Female trolls leave their mother’s range and establish their own territory at age 3. Males are nomads, but they will remain in a partner female’s territory for about two years after mating. If mating does not produce a pregnancy after a couple of months, the female will run the male off or may even try to kill him.

Vaetric Manifestations

Trolls have the natural ability to channel vaetra in two ways. The first is that they can infuse their roar with intense fear, which causes their prey to freeze in place. The range of this affect is approximately thirty yards. This ability most likely evolved because trolls are slower than deer and moose, their favorite prey. Their second vaetric enhancement is that they are fire resistant, an adaptation that presumably came about so they could escape forest fires.

Prey animals rarely acquire a resistance to a troll’s roar, but humans can. The first time a person encounters a troll, the roar affects the victim for several potentially lethal seconds, but humans can usually shake off the affects more quickly upon subsequent exposure. In spite of this benefit, repeated exposure to a troll’s roar is not recommended.

It is important to note that horses are highly susceptible to a troll’s roar. The roar can freeze a horse for up to two minutes, more than long enough for the troll to attack and kill the helpless animal.


Trolls came about because I wanted a powerful monster adversary for the characters in Vaetra Unveiled to fight. The goal of including such an encounter in the book was to show how the team of agents fight together and to reveal more of Sulana’s skills as a sorceress.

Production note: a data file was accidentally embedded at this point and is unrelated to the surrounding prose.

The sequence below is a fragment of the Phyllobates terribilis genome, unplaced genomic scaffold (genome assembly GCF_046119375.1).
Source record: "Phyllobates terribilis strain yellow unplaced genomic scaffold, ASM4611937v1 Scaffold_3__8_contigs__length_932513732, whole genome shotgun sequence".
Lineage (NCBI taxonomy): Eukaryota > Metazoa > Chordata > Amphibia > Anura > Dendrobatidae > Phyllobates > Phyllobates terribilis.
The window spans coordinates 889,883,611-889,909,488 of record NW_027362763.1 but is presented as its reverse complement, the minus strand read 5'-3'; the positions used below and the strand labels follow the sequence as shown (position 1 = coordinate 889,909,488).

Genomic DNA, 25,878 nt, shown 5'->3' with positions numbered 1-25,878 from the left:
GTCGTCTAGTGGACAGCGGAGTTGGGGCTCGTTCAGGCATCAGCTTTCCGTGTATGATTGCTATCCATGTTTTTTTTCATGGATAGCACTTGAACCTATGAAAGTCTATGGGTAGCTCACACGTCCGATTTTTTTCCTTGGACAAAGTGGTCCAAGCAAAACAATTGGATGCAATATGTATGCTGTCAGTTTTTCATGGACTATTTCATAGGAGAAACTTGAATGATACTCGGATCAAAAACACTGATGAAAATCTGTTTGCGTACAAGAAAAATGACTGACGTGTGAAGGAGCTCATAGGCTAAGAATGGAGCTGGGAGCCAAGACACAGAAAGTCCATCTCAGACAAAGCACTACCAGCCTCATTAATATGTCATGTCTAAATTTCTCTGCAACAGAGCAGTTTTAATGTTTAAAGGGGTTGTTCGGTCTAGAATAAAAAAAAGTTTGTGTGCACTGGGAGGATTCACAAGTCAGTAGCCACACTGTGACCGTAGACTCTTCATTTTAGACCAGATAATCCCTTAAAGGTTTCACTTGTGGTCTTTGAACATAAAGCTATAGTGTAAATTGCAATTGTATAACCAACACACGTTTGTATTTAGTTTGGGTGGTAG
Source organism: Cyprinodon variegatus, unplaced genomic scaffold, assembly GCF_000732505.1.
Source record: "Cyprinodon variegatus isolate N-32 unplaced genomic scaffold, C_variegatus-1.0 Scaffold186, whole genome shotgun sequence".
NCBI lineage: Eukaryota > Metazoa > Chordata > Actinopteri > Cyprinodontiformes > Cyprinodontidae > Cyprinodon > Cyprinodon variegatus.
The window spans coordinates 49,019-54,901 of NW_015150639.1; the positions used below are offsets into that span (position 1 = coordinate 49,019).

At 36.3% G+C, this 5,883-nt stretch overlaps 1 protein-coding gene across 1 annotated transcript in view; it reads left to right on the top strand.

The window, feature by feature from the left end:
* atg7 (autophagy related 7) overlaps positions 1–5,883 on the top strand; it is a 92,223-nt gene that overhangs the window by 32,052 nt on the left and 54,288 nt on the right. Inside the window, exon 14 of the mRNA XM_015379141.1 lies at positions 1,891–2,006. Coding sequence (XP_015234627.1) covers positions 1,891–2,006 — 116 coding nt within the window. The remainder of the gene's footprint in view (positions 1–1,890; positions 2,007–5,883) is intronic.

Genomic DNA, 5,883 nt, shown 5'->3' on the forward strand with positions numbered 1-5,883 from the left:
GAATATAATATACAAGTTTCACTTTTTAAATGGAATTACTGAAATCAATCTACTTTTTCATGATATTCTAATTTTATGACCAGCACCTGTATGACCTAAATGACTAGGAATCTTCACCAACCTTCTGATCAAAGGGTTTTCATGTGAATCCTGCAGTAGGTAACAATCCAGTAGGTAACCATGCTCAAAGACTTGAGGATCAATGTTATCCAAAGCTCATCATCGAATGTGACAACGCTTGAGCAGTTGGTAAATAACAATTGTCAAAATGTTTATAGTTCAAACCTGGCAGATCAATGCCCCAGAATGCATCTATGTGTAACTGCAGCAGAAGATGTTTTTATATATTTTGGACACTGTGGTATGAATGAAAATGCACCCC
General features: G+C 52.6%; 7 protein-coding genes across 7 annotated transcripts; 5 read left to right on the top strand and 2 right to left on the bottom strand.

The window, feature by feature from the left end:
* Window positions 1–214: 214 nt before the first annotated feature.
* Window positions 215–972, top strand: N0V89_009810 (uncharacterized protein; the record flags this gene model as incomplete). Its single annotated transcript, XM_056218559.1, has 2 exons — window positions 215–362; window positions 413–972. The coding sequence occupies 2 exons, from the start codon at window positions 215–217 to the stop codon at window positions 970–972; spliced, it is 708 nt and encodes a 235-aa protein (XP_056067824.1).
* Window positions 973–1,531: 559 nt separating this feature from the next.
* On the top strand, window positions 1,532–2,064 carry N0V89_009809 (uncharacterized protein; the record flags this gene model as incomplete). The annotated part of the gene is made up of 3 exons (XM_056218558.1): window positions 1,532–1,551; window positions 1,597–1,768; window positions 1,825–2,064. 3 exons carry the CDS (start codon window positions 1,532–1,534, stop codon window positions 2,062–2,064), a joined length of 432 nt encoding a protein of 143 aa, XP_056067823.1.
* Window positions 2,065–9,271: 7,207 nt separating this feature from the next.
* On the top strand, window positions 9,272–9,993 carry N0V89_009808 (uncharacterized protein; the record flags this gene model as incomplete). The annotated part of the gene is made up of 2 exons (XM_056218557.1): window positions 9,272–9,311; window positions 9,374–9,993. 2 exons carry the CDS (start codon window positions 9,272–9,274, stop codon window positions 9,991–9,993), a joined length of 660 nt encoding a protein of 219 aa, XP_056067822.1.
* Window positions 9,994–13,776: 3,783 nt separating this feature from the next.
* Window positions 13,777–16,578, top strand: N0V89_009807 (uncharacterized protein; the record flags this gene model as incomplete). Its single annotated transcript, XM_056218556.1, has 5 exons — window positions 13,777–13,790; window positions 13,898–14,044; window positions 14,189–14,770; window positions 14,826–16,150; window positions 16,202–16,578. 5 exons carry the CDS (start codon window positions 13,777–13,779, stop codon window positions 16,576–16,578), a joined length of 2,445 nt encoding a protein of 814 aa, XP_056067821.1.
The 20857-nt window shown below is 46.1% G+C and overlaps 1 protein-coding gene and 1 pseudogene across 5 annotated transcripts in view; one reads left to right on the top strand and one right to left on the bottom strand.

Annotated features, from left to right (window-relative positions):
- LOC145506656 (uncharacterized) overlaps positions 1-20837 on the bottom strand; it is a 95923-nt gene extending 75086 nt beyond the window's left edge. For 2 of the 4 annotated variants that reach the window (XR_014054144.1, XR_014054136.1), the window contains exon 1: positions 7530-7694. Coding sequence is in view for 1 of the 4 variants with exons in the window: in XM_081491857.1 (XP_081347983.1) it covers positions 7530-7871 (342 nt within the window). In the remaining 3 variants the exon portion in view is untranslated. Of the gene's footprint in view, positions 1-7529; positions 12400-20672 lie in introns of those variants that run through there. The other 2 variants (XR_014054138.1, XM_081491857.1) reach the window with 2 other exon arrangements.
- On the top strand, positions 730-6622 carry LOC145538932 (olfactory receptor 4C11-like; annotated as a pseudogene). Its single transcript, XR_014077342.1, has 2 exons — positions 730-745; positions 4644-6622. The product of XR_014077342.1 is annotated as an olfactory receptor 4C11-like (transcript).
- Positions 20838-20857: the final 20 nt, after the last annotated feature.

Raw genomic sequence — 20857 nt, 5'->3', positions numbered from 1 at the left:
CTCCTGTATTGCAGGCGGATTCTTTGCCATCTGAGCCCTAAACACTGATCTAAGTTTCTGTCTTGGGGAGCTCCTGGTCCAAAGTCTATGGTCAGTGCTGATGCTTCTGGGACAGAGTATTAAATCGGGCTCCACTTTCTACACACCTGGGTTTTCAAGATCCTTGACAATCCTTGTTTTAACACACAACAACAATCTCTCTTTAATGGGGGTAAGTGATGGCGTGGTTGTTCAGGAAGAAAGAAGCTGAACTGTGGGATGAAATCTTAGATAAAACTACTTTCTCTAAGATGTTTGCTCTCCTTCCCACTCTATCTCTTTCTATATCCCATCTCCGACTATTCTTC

Although the term “troll” is obviously borrowed from classic legend and myth, I wanted the monster to be something that was more animal-like, as opposed to a sentient creature. As with all of my fantastical creatures, I’m trying to make them something that might reasonably evolve in the fantasy environment that hosts them. The fact that Mundia includes vaetra (magic) lets me to be more creative in interpreting what “environmental factors” might come into play.

I hope you enjoyed my first Creature Feature. What are your favorite creatures in fantasy novels? Do you prefer the big nasties, or the cute fuzzies? Tell me in the comments!


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  1. I enjoyed this creature feature and seeing your take on Trolls. I have trolls in one of my stories, but they are sentient and can use glamour.

    I prefer the big baddies over cute. To me, they are more fun :).

  2. This was interesting. I like that you’ve made them a bit different. Looking forward to hearing about some of your other creatures 🙂

  3. Isis: Thanks for coming by! Have you done a similar post on your trolls? I’d love to know more about them. The creatures that fantasy writers create are always one of the most interesting things to me. I too get more excited about the big baddies, although cute is okay when it is a companion of the main character.

    Sarah: I’m glad you liked them. I wish I could draw an illustration, but alas, every animal I draw ends up looking like a pig. But stay tuned! My next Creature Feature will probably be the weekend of October 29th.